| Panaeolus cambodginiensis, Panaeolus bisporus, Panaeolus cyanescens, Psilocybe samuiensis, Panaeolus africanus|
Panaeolus tropicalis is a potent species of psilocybin mushroom.
It is also known as Copelandia tropicalis.
The cap is 1.5 — 2(2.5) cm and hemispheric to convex to companulate. The margin is incurved when young, clay-colored, often reddish brown towards the disc, hygrophanous, smooth, and grayish to greenish; it is translucent-striate at the margin when wet. It becomes blue when bruised.
The gills are adnexed, distinctly mottled, and dully grayish with blackish spots.
The stipe is 5–12 cm long, 2–3 mm thick, hollow, and vertically striate. It is blackish towards the base, greyish towards the apex, and pallid to whitish fibrils run the length of the stipe. The stipe is equal to slightly swollen at the base and lacks a partial veil.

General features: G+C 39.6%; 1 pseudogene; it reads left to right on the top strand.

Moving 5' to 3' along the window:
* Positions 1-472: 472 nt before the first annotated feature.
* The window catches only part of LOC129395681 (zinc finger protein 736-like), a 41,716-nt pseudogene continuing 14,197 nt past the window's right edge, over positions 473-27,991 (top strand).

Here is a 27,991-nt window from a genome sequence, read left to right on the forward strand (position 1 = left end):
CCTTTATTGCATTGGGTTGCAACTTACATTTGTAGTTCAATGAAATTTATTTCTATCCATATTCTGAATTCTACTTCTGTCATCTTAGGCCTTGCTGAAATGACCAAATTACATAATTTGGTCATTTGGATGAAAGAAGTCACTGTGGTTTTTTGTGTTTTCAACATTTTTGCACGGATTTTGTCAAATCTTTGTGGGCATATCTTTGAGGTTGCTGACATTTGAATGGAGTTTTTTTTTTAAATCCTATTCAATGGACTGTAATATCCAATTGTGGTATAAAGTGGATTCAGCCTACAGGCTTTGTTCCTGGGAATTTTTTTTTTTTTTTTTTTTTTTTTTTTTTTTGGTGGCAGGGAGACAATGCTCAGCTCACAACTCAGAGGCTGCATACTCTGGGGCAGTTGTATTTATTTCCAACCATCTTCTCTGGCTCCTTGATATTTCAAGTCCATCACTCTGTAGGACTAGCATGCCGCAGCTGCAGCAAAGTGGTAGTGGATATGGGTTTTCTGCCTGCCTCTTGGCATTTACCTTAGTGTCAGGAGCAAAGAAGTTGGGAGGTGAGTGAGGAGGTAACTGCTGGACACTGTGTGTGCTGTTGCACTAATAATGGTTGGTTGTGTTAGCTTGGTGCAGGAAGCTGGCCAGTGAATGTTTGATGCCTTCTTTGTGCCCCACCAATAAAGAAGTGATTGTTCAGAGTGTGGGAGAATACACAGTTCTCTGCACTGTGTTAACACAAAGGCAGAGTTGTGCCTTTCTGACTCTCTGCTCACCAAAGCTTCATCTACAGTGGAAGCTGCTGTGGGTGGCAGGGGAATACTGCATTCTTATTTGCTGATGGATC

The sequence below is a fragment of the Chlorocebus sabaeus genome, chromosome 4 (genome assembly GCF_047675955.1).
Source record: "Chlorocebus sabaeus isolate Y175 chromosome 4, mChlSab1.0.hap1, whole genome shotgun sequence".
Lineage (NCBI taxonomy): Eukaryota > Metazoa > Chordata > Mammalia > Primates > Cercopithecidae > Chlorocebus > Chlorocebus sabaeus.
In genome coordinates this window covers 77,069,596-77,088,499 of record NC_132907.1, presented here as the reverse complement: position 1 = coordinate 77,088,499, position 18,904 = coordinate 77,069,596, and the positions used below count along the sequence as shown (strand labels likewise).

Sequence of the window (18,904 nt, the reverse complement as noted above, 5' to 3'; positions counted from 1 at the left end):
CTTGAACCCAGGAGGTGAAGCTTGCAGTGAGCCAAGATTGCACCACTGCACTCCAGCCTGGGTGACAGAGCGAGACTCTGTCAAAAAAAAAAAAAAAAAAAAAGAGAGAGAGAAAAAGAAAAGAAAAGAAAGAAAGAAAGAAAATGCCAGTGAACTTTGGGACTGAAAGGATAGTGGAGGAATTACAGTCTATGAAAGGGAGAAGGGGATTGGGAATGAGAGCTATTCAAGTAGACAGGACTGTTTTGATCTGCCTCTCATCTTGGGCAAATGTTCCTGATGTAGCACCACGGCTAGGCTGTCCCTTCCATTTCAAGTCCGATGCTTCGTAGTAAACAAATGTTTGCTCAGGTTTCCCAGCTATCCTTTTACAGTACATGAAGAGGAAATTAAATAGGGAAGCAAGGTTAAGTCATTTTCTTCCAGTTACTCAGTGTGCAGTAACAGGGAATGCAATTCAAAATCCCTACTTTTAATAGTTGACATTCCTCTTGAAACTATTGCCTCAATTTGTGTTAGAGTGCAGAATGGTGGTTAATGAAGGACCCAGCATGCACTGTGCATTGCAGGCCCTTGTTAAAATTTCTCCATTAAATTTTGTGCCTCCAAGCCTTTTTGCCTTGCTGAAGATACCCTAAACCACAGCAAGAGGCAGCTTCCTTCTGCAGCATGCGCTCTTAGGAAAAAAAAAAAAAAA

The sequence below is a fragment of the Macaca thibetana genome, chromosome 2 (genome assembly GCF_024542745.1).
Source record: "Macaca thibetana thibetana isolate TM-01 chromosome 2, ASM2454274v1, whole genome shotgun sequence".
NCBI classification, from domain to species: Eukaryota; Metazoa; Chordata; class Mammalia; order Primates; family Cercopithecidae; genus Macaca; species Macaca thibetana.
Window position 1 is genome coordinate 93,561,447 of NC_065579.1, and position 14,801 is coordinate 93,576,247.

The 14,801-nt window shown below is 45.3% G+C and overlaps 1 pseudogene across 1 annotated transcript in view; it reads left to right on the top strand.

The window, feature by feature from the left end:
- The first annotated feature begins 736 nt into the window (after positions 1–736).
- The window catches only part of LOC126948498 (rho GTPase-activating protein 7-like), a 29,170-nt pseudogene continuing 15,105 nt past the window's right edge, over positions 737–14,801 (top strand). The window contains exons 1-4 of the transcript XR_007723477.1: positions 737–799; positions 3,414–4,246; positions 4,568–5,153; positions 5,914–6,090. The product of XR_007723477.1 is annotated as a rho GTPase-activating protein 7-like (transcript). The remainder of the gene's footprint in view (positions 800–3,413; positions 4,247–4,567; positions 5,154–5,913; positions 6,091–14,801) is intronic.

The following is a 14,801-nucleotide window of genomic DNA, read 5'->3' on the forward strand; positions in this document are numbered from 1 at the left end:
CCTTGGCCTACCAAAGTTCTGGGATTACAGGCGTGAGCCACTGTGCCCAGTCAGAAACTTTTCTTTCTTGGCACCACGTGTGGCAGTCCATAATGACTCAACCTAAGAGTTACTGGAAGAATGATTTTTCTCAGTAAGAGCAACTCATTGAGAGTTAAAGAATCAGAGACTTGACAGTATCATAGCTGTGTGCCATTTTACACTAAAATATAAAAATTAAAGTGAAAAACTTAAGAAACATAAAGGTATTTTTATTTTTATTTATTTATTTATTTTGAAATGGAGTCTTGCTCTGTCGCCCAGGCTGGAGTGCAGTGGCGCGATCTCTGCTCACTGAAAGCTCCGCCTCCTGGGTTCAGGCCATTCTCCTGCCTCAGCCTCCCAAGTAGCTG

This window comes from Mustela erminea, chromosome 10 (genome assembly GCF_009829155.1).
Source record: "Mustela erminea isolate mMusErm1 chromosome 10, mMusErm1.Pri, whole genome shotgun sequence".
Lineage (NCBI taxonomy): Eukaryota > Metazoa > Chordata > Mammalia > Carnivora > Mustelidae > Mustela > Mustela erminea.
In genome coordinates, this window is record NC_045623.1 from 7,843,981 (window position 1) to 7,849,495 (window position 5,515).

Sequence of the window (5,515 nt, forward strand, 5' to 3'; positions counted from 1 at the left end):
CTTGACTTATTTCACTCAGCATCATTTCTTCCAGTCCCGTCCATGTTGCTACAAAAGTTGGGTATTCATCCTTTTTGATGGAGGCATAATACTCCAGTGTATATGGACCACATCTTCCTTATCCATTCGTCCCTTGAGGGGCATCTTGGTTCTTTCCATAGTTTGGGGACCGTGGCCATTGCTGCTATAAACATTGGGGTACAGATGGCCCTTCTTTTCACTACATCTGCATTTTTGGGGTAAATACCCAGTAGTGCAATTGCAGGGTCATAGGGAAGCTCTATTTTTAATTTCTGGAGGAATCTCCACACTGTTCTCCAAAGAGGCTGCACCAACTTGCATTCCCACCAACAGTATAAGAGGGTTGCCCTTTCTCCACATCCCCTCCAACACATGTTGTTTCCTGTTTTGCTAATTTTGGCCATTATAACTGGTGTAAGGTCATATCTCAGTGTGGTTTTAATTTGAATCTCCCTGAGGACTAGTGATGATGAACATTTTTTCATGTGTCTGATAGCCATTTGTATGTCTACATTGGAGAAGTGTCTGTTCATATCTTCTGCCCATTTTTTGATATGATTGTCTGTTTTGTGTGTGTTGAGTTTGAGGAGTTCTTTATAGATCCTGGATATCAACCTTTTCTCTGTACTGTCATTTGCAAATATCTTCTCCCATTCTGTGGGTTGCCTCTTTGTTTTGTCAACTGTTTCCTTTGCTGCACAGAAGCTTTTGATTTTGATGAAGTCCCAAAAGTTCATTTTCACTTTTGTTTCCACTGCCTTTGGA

Panaeolus tropicalis spores are dark violet black to black, ellipsoid, and 10.5–12.0 x 7–9 µm. The basidia each produce two spores.
The entire mushroom readily bruises blue where it is handled. It can be differentiated from Panaeolus cyanescens by microscopic characteristics.
Panaeolus tropicalis is mushroom that grows on dung. It is most often found in Hawaii, Central Africa, and Cambodia; it can also found in Mexico, Tanzania, the Philippines, Florida, and Japan.
Panaeolus tropicalis Wikipedia